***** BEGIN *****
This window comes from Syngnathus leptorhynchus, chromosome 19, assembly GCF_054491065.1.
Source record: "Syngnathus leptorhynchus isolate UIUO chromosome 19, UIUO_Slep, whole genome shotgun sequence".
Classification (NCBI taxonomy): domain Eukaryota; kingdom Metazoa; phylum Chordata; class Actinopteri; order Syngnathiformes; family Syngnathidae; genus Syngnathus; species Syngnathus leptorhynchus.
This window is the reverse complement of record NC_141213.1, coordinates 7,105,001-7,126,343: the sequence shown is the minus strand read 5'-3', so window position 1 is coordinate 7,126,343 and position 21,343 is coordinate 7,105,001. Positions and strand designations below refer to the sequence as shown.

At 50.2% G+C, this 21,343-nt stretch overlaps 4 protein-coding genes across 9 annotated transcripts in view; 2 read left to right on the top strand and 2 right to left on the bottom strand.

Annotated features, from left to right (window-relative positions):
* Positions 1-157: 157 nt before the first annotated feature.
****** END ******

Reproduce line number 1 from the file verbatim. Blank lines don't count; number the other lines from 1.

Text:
This window comes from Syngnathus leptorhynchus, chromosome 19, assembly GCF_054491065.1.